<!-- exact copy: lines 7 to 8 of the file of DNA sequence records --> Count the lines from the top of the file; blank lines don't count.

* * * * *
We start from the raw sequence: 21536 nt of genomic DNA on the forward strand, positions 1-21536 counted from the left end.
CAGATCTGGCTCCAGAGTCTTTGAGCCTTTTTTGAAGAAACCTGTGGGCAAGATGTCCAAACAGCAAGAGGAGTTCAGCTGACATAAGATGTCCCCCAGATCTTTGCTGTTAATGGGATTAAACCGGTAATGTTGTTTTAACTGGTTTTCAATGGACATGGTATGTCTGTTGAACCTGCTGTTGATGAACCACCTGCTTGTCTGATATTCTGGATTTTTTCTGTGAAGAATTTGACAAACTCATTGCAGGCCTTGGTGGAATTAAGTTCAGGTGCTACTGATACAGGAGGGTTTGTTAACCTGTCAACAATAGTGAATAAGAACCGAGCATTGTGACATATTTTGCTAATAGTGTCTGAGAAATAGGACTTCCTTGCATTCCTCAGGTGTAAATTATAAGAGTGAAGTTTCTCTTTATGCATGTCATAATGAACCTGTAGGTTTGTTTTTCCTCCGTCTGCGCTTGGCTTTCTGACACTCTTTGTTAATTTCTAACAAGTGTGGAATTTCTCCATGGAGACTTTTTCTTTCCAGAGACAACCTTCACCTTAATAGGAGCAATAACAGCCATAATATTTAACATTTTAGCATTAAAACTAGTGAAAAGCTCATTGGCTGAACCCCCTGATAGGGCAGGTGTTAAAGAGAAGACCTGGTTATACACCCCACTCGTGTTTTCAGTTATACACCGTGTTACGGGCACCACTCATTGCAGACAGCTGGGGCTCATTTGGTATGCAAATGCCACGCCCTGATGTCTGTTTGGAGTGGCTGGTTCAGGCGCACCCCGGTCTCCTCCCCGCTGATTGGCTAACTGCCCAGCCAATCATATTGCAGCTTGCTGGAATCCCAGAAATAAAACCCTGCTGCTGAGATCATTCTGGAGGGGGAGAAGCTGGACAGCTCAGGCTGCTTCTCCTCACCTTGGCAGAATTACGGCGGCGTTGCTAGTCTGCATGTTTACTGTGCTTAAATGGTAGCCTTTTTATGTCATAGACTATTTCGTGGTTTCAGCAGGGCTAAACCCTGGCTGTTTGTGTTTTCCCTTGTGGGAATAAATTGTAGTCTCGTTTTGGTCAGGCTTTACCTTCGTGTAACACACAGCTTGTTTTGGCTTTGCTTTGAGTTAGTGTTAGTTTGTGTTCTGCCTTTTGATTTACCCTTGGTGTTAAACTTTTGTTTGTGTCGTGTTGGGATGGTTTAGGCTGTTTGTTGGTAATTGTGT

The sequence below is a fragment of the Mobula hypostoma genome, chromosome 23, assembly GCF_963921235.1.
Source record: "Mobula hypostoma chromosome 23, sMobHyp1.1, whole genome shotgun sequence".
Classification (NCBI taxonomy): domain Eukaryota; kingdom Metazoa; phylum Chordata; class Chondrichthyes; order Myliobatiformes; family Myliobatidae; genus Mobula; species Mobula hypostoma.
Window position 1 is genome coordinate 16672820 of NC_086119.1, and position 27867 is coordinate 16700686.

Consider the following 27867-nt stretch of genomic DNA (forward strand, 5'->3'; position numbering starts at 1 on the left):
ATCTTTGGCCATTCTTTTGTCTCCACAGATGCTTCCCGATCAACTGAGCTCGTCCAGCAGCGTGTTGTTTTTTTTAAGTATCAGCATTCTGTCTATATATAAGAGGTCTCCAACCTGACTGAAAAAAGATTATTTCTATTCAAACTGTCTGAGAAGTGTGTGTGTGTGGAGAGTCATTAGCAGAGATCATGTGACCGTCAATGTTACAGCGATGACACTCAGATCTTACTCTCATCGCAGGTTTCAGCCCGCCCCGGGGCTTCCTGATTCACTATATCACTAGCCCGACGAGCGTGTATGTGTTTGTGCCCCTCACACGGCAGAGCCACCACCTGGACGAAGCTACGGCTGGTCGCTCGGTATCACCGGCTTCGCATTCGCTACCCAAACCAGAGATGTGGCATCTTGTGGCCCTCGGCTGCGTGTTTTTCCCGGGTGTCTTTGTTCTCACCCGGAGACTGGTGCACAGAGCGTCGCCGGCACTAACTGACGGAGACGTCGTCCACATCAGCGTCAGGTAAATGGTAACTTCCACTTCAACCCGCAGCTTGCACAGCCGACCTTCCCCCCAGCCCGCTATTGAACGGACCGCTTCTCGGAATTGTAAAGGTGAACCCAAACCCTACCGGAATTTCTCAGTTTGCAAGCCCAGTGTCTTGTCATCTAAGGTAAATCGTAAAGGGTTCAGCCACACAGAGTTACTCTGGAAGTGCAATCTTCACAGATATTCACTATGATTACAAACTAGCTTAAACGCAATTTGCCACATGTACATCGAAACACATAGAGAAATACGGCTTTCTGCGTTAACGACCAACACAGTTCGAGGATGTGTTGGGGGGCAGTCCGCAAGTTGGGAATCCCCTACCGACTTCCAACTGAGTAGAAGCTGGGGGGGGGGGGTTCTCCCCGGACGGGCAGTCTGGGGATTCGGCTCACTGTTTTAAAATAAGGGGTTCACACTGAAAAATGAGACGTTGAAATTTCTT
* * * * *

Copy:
Consider the following 27867-nt stretch of genomic DNA (forward strand, 5'->3'; position numbering starts at 1 on the left):
ATCTTTGGCCATTCTTTTGTCTCCACAGATGCTTCCCGATCAACTGAGCTCGTCCAGCAGCGTGTTGTTTTTTTTAAGTATCAGCATTCTGTCTATATATAAGAGGTCTCCAACCTGACTGAAAAAAGATTATTTCTATTCAAACTGTCTGAGAAGTGTGTGTGTGTGGAGAGTCATTAGCAGAGATCATGTGACCGTCAATGTTACAGCGATGACACTCAGATCTTACTCTCATCGCAGGTTTCAGCCCGCCCCGGGGCTTCCTGATTCACTATATCACTAGCCCGACGAGCGTGTATGTGTTTGTGCCCCTCACACGGCAGAGCCACCACCTGGACGAAGCTACGGCTGGTCGCTCGGTATCACCGGCTTCGCATTCGCTACCCAAACCAGAGATGTGGCATCTTGTGGCCCTCGGCTGCGTGTTTTTCCCGGGTGTCTTTGTTCTCACCCGGAGACTGGTGCACAGAGCGTCGCCGGCACTAACTGACGGAGACGTCGTCCACATCAGCGTCAGGTAAATGGTAACTTCCACTTCAACCCGCAGCTTGCACAGCCGACCTTCCCCCCAGCCCGCTATTGAACGGACCGCTTCTCGGAATTGTAAAGGTGAACCCAAACCCTACCGGAATTTCTCAGTTTGCAAGCCCAGTGTCTTGTCATCTAAGGTAAATCGTAAAGGGTTCAGCCACACAGAGTTACTCTGGAAGTGCAATCTTCACAGATATTCACTATGATTACAAACTAGCTTAAACGCAATTTGCCACATGTACATCGAAACACATAGAGAAATACGGCTTTCTGCGTTAACGACCAACACAGTTCGAGGATGTGTTGGGGGGCAGTCCGCAAGTTGGGAATCCCCTACCGACTTCCAACTGAGTAGAAGCTGGGGGGGGGGGGTTCTCCCCGGACGGGCAGTCTGGGGATTCGGCTCACTGTTTTAAAATAAGGGGTTCACACTGAAAAATGAGACGTTGAAATTTCTT